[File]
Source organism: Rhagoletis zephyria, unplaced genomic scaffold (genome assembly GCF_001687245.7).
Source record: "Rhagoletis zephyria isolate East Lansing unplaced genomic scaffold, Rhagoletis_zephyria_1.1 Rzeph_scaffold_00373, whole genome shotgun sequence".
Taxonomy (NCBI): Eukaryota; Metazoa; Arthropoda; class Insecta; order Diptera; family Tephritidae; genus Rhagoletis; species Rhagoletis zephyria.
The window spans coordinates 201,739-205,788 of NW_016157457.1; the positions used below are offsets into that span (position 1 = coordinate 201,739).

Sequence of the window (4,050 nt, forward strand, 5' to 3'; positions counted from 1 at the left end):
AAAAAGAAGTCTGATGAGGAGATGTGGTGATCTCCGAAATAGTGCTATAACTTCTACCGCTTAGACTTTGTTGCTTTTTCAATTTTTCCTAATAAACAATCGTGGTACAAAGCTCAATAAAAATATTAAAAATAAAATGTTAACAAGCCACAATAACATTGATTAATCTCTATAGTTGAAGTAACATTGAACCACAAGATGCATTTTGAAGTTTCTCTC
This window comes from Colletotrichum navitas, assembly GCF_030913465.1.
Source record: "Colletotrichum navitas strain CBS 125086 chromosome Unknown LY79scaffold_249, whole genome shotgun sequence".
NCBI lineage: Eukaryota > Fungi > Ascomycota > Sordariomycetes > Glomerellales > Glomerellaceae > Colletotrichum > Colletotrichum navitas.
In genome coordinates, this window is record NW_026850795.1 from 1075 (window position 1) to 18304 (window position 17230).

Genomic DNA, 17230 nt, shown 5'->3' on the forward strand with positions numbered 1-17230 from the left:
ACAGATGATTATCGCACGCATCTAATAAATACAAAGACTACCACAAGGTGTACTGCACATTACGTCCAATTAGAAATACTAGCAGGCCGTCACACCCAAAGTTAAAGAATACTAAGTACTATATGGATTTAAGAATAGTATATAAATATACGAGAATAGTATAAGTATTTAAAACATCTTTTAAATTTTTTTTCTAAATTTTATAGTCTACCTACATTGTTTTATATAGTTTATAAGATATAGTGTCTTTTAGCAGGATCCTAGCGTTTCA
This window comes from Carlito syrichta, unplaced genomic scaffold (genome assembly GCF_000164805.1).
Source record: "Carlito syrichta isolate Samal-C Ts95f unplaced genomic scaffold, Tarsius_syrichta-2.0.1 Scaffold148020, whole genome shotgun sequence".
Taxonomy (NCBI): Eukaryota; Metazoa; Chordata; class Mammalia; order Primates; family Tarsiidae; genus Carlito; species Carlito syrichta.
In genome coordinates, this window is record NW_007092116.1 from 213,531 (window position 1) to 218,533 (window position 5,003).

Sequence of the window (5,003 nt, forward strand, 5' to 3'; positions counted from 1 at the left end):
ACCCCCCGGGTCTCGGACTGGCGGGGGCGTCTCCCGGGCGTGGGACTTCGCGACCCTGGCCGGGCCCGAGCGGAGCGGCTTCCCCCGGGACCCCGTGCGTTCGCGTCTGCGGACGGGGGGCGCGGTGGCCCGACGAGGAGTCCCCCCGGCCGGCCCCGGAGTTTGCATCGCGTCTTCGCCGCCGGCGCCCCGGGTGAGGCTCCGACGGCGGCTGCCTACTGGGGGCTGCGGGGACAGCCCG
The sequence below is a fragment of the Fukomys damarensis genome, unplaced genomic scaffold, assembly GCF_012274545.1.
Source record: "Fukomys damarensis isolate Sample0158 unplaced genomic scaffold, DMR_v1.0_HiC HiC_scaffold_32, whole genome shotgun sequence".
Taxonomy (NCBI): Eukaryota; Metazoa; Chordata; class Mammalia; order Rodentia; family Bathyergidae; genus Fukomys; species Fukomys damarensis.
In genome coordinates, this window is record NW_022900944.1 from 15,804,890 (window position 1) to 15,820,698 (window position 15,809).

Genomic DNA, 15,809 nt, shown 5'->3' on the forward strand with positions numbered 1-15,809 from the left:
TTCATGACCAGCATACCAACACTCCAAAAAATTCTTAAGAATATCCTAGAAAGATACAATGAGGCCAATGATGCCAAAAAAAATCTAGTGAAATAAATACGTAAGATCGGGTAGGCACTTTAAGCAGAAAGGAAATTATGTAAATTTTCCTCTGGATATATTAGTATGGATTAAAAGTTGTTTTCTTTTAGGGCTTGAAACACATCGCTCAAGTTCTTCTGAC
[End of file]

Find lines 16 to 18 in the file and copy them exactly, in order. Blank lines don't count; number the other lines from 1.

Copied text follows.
In genome coordinates, this window is record NW_007092116.1 from 213,531 (window position 1) to 218,533 (window position 5,003).

Sequence of the window (5,003 nt, forward strand, 5' to 3'; positions counted from 1 at the left end):
ACCCCCCGGGTCTCGGACTGGCGGGGGCGTCTCCCGGGCGTGGGACTTCGCGACCCTGGCCGGGCCCGAGCGGAGCGGCTTCCCCCGGGACCCCGTGCGTTCGCGTCTGCGGACGGGGGGCGCGGTGGCCCGACGAGGAGTCCCCCCGGCCGGCCCCGGAGTTTGCATCGCGTCTTCGCCGCCGGCGCCCCGGGTGAGGCTCCGACGGCGGCTGCCTACTGGGGGCTGCGGGGACAGCCCG